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KILL Review - Bloody Retribution, Bollywood Style


Kill. Title Card.

 

“Vengeance is in my heart, death in my hand, blood and revenge are hammering in my head.” - William Shakespeare


It is my belief that if a movie is compelling enough in its action sequences it can forgo a more traditional, more heavy handed narrative. They killed Wick’s dog, and just like that, he’s back in. Hutch (Nobody) feels emasculated and sets out to prove himself to his son and wife who believe him to be a pacifist. It doesn’t require an overly complicated turn of events to light the metaphorical fuse of a quintessential badass. Case in point, KILL.


Lakshya as Amrit. Kill.

An army commando boards a train traveling to New Delhi in hopes of derailing his true love’s arranged marriage. As she awaits him, a large group of bandits invade the train. Chaos erupts and consumes the day.


Insurmountable villainy pitted against the lone warrior is a popular concept these days. But more specifically, it’s the manner in which these kinds of stories are told on screen that is beginning to matter more than ever. If violence is to be the main attraction it needs to be choreographed and captured on camera in the most interesting, visceral and thrilling manner possible. Thankfully, the days of heavily edited hot garbage attempting to resemble action are gone, and here to replace it are movies like John Wick, Nobody, Extraction and now, Kill


Amrit witnessing tragedy. Kill.

Alongside fast paced, choreographed violence and action comes a tendency for relentlessness. The Raid for example features multiple nearly ten minute long individual fight sequences. The point is to put every character involved through their paces proving them to either be unworthy or genuine warriors hardened by combat. Kill is broken up by dramatic beats giving both the characters and audience an opportunity to process what has just occurred and what is likely still ahead. But without fail, these much needed breaks are quickly interrupted by unabated mayhem.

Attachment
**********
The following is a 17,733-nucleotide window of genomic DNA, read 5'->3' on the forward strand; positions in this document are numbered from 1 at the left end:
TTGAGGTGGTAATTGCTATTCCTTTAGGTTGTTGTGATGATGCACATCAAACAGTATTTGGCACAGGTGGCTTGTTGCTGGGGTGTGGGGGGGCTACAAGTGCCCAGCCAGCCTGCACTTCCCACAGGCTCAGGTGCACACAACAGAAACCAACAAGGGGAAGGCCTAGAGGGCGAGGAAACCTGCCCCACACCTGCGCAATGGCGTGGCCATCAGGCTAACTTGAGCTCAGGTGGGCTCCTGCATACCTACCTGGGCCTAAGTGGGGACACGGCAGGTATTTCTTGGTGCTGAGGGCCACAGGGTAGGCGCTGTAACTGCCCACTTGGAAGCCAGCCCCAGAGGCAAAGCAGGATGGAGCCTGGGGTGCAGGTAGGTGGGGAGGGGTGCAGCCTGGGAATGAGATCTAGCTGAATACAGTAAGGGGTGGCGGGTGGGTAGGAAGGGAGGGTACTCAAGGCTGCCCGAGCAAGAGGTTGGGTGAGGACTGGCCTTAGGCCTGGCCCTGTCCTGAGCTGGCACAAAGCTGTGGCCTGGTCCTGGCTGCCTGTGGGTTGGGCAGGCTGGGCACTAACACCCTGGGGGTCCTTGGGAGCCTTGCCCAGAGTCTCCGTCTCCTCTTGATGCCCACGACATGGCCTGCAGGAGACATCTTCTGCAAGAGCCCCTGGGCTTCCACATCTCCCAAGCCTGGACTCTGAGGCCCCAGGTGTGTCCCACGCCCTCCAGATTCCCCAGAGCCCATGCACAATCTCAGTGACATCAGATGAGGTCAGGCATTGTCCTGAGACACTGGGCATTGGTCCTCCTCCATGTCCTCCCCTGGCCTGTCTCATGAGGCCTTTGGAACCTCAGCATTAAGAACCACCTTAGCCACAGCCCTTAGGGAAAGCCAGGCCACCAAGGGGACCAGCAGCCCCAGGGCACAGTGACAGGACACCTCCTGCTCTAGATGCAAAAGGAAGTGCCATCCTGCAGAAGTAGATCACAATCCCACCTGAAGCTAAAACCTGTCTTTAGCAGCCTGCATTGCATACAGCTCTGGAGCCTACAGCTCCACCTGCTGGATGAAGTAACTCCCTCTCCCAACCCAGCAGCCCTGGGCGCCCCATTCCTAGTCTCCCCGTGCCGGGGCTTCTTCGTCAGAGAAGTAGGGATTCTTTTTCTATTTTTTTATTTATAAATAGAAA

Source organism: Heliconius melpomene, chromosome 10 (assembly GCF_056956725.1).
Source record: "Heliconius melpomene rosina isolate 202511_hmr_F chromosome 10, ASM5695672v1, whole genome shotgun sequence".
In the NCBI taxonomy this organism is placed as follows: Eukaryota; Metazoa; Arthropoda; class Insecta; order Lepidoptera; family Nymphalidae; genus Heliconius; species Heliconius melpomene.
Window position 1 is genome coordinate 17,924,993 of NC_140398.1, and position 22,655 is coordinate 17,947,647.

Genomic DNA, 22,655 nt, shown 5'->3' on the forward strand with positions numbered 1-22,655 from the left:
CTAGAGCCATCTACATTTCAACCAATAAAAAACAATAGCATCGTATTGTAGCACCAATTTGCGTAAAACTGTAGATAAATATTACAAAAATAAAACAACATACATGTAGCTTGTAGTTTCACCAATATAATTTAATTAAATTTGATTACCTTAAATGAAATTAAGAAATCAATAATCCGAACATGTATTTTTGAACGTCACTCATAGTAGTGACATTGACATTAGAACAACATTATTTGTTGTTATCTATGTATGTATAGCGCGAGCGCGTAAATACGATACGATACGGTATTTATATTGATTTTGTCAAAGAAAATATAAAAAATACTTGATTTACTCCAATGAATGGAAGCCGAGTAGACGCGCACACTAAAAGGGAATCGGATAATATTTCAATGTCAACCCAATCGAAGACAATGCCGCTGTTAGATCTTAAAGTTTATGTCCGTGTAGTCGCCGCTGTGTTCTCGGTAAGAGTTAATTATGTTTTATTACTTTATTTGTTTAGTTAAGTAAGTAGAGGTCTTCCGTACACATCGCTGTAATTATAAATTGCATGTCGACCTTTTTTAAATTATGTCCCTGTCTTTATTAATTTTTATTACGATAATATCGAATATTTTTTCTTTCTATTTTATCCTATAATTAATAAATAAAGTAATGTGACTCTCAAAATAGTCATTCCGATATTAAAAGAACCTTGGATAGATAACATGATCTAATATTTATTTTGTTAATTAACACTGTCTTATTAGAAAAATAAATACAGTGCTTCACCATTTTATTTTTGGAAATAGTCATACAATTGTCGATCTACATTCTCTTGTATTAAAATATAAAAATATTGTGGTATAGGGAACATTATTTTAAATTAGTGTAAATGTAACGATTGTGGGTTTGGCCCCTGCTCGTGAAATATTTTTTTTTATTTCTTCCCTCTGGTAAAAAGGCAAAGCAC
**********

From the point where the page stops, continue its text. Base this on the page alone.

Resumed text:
Amrit getting retribution. Kill.

Beyond the brutal violence, which Kill provides in droves, is a tendency to subvert expectations. It does this by mixing up how these violent encounters carry out. Sometimes the hero is unwavering in his swift, merciless justice. Other times he, well, loses. It also unexpectedly humanizes its villains. While some of these bandits commit unspeakable violence, they are still allowed moments of internal anguish as the hero dispatches their loved ones in gory fashion. It establishes that these bad men must be disposed of no matter what but it never robs these characters of having at least a modicum of humanity. The hero and his fellow innocent passengers are given their time to mourn as well as the story does use human lives like cannon fodder but never does so callously. The deaths of both the villains and innocent alike are used as motivation to push forward despite everything seemingly falling apart all around them.